Referring to representations made by members from Saurashtra and Kutch that the GEB should, in view of the quake damage, be asked to give new power connections to agriculturists, Patel said, "We have already achieved a new target of providing 30,000 new connections instead of 20,000 earlier." It was a big task to clear the backlog of around 2,00,000 applications for new connection from the agriculture sector.

To a query over erratic power supply to the agriculture sector in peak hours of the season, Patel assured the members that power would be supplied for more than 12 hours for the agriculture sector and this new schedule would continue till June.

Majority of the 16 members who participated in the debate on the motion demanded the GEB overhaul its transmission and distribution system so that the losses were not passed on to consumers.

State finance minister Vajubhai Vala said the GEB had to be strengthened to cope with the increasing requirement of power. He said earlier Congress governments had not raised the debt limits while the BJP government had now raised it to Rs 8,000 crore.

Unless more power was generated by the GEB, the state would not be able to match the state's progress.

He said the state government had encouraged private participation for power generation. As a result, the private players had installed plants with a capacity of 1500 MW in past few years.

Later, the House unanimously passed the resolution.

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Cong turn down mayor's invitation to Kevadiya Saturday, March 24, 2001

VADODARA: City Mayor Bharti Vyas's invitation to elected public representatives of the Congress in the Vadodara Municipal Corporation (VMC) to visit the Sardar Sarovar Project (SSP) dam site at Kevadiya along with BJP corporators on Friday has been turned down.

Congress corporators termed the Kevadiya visit as 'mayor's picnic' at a time when the state is still grappling with multiple crises, like an impending drought on the one hand and devastation brought on by January 26 earthquake. Congress leaders called Vyas's Kevadiya picnic plan a cruel joke played on people who are suffering because of natural disasters worsened by an 'apathetic administration'.

Sources said that Vyas had decided to take VMC corporators to Kevadia Colony on Friday, to show them how water is drawn from Narmada Dam and brought to the city.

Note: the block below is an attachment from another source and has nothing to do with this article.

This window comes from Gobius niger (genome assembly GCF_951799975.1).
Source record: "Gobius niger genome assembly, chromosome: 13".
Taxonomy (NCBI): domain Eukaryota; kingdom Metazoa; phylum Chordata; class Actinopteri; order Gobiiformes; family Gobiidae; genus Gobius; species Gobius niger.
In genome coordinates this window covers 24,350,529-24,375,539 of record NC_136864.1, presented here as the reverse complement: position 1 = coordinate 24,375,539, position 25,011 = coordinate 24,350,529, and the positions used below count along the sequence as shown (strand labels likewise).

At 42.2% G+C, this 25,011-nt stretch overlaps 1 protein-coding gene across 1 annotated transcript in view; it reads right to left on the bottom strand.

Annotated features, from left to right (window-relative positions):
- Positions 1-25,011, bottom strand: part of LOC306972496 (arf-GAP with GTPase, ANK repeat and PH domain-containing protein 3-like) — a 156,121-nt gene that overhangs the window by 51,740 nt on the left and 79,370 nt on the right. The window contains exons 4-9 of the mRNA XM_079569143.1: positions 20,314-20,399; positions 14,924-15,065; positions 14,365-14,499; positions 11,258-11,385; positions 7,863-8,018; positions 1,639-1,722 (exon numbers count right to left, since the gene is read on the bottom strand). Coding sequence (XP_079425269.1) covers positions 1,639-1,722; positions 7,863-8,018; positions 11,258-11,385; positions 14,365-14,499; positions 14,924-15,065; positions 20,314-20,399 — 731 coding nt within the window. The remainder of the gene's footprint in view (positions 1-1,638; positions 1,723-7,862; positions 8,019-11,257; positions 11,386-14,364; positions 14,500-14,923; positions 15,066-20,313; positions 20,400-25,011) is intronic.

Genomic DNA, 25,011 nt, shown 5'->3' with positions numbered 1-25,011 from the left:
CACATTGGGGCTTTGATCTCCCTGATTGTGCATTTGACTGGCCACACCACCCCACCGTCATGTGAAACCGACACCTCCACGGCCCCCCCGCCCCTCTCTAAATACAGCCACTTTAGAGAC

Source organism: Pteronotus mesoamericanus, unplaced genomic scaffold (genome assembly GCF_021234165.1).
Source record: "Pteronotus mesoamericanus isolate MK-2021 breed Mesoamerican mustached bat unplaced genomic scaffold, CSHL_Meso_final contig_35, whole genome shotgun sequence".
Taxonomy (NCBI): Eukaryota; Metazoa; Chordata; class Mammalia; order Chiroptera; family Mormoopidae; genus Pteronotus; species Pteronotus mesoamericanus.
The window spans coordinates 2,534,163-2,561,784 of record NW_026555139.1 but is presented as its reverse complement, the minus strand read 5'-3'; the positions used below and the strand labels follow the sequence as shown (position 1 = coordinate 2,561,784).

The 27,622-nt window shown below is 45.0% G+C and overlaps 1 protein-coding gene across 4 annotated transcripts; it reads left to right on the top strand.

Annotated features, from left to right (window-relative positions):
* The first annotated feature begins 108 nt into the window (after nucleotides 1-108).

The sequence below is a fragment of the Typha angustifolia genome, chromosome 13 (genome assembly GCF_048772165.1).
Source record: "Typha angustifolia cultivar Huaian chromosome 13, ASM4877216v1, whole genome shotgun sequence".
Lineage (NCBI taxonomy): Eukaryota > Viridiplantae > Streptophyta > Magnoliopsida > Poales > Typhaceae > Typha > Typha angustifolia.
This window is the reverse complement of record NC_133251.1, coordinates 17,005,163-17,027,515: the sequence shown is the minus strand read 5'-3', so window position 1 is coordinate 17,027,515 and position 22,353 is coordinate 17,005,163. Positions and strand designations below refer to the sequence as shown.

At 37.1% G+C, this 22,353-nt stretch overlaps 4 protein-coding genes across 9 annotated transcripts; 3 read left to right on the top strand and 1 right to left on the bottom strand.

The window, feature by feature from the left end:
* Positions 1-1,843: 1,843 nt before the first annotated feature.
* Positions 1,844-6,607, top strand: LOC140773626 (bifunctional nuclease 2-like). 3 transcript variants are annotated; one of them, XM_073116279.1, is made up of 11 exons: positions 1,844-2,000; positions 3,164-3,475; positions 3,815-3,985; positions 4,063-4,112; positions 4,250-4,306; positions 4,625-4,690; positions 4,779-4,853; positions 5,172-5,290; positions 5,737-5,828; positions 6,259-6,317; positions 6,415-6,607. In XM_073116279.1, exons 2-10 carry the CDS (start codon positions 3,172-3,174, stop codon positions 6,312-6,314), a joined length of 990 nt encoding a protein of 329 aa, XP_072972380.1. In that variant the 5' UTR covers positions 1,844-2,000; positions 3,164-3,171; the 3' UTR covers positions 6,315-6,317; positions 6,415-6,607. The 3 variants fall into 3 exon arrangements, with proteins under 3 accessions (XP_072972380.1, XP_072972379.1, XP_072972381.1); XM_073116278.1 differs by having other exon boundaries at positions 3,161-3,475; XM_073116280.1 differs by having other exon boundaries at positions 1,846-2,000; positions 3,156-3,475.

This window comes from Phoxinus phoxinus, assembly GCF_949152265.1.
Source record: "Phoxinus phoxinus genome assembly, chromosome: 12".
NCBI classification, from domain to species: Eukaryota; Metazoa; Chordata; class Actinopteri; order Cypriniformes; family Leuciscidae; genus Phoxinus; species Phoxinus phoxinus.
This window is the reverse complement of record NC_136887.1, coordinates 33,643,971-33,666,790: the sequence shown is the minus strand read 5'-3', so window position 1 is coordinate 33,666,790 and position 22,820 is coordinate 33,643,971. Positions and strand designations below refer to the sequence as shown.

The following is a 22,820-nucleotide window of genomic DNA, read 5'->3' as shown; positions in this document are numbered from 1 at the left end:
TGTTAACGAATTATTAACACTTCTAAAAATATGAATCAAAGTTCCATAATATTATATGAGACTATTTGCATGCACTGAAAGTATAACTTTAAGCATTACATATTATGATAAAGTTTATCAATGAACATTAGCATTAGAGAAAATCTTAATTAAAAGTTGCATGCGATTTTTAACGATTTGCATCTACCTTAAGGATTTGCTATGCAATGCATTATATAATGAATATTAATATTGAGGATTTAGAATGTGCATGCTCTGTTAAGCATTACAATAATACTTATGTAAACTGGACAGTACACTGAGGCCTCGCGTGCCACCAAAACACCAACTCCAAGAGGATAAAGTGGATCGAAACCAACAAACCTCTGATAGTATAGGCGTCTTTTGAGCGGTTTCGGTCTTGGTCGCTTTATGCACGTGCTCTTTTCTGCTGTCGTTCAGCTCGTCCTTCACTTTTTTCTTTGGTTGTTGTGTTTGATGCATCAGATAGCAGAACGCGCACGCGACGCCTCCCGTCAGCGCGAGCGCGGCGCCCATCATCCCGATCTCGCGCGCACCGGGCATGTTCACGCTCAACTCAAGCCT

Congress leaders, however, said the BJP was indulging in gimmicks and had completely failed in handling the water crisis. "The problem of water scarcity have aggravated in the last five years because of the indifferent attitude of the BJP government. Even now, they are more interested in going out on a picnic to Kevadia Colony rather than find ways to solve the water problem in the city," says leader of Opposition in VMC Dalsukh Prajapati.

"We won't leave our people in the lurch and go out on a party with the mayor. Our demand is that instead of taking water from the Narmada River to Ajwa reservoir, water should be taken from Narmada River to Mahi River," said Prajapati. He said that only 1.35 crore gallon water can be stored in the Ajwa reservoir, while nearly 4.5 crore gallon water can be stored in the four French well in the Mahi River.

The Congress leaders say that 1.35 crore-gallon water stored in Ajwa reservoir won't even last a month. "Each time we tried presenting the real picture before the mayor, she said that under such a situation, the VMC will draw water from the newly constructed tube-wells. But unfortunately, the water from the tube-well is saline and can't be used for drinking purpose," said Prajapati.

Congress labelled the mayor as 'stubborn' and 'disinterested' in the development of the city. "She can't think beyond her party. She forgets that she is a mayor of the city and not a representative of a party. She is more interested in pleasing the party rather than work for the welfare of the people in the city," said Parajapati. He added that if the mayor continues to have a detached attitude towards the problem of water scarcity, soon the situation in Vadodara would be similar to that in Saurashtra.

"In the past we had told the mayor that we were ready to go along with the ruling party to Gandhinagar, to request the state government to allow us to take water from Narmada river to Mahi. But she didn't try to convince the state government nor did she pay heed to our advice," said Congress leader Chirag Zaveri. He said, "We are always ready to work for the welfare of the city, but the very thought of going out for a picnic when the whole city is gripped by severe water crisis disgusts me."

The Congress leaders are demanding that all the Corporators be informed about the water condition in the city. "Nearly one-third of the Corporators are with us. We need to be informed about the steps taken to solve the water crisis in the city," added Zaveri.